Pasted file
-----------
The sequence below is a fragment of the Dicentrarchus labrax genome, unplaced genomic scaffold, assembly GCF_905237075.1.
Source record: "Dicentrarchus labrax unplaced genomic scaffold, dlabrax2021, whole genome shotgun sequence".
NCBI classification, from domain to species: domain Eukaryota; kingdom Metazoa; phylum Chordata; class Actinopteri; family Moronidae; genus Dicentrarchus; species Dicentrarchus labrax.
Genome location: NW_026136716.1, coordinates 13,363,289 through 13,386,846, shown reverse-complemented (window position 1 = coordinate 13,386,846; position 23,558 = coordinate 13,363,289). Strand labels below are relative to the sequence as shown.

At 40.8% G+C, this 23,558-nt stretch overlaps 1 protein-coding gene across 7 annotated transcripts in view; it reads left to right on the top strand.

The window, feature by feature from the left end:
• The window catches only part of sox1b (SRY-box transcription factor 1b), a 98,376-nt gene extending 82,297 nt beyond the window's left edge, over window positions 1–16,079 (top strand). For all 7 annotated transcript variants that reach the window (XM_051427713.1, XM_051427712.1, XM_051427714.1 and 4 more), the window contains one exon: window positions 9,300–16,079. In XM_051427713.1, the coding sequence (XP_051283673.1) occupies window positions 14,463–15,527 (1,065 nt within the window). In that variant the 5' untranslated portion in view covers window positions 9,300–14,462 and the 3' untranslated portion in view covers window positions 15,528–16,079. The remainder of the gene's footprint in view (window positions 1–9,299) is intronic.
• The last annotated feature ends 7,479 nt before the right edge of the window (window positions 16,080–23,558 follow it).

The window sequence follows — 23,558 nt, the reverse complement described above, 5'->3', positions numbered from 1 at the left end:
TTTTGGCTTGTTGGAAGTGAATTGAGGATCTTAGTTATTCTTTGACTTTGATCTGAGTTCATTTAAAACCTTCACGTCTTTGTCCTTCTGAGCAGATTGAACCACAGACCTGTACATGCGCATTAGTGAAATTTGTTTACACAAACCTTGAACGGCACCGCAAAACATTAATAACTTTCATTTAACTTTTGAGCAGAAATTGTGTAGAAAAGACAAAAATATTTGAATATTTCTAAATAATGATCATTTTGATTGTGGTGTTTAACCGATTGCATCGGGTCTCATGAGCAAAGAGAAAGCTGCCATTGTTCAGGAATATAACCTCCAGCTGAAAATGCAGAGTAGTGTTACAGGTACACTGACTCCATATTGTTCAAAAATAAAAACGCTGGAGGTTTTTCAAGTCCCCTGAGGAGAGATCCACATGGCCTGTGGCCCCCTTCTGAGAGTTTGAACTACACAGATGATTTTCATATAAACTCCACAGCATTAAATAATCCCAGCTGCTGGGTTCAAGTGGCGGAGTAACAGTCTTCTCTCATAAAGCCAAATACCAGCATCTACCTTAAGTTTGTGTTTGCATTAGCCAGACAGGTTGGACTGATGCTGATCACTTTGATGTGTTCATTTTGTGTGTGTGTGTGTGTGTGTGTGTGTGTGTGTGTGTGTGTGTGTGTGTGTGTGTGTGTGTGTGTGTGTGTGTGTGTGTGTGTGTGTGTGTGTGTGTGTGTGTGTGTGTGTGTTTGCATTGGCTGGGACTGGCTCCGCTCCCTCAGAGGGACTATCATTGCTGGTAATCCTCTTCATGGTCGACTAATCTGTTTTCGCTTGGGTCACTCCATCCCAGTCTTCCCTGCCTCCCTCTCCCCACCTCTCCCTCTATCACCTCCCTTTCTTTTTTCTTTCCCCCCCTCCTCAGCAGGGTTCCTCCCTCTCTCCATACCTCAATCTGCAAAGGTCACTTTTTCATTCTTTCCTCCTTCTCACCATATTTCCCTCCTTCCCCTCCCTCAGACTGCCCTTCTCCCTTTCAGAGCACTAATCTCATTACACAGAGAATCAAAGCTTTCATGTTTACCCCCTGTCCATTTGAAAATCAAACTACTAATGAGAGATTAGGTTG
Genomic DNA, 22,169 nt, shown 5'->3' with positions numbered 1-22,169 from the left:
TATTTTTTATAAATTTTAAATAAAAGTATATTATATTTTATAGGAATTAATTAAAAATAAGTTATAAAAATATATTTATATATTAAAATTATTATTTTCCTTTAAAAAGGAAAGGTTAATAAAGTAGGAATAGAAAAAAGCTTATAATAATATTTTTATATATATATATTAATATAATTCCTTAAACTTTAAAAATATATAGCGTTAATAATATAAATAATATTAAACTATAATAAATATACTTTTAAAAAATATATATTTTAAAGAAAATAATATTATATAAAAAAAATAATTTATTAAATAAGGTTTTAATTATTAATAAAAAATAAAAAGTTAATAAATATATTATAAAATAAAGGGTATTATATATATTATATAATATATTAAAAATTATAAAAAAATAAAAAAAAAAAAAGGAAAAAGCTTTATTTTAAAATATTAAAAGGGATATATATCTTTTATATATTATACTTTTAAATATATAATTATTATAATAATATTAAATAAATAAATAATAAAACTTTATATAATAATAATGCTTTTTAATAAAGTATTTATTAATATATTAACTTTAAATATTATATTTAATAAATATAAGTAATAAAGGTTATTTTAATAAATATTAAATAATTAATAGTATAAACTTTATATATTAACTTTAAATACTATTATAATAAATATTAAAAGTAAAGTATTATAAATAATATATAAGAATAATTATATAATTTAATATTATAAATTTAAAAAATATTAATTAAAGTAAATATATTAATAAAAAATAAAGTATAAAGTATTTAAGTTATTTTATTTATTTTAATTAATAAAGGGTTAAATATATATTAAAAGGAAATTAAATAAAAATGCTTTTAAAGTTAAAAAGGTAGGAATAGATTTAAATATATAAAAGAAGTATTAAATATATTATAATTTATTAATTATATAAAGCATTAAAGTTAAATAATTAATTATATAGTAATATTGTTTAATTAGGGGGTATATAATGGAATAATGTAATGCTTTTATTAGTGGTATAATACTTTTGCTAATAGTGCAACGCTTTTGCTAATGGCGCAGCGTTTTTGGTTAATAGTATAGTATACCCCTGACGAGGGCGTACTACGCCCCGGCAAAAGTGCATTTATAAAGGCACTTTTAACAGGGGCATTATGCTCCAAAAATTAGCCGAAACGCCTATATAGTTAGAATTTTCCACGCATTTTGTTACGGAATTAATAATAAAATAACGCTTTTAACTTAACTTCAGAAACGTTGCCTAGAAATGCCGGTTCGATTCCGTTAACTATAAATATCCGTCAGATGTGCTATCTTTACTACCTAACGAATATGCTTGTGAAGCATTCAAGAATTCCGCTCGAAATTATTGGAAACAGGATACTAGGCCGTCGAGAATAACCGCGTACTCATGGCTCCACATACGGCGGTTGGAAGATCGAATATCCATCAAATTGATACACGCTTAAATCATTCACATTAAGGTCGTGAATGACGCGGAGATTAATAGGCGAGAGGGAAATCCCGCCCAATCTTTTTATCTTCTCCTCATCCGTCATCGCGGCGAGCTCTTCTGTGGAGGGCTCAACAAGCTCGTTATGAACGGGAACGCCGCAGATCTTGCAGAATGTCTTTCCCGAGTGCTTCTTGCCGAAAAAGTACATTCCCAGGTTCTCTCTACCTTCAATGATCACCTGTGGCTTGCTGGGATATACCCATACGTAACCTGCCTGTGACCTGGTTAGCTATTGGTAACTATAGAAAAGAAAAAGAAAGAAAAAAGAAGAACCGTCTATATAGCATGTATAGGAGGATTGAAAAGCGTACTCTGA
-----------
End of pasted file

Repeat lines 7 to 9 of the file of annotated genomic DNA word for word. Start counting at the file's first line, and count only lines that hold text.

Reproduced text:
• The window catches only part of sox1b (SRY-box transcription factor 1b), a 98,376-nt gene extending 82,297 nt beyond the window's left edge, over window positions 1–16,079 (top strand). For all 7 annotated transcript variants that reach the window (XM_051427713.1, XM_051427712.1, XM_051427714.1 and 4 more), the window contains one exon: window positions 9,300–16,079. In XM_051427713.1, the coding sequence (XP_051283673.1) occupies window positions 14,463–15,527 (1,065 nt within the window). In that variant the 5' untranslated portion in view covers window positions 9,300–14,462 and the 3' untranslated portion in view covers window positions 15,528–16,079. The remainder of the gene's footprint in view (window positions 1–9,299) is intronic.
• The last annotated feature ends 7,479 nt before the right edge of the window (window positions 16,080–23,558 follow it).

The window sequence follows — 23,558 nt, the reverse complement described above, 5'->3', positions numbered from 1 at the left end: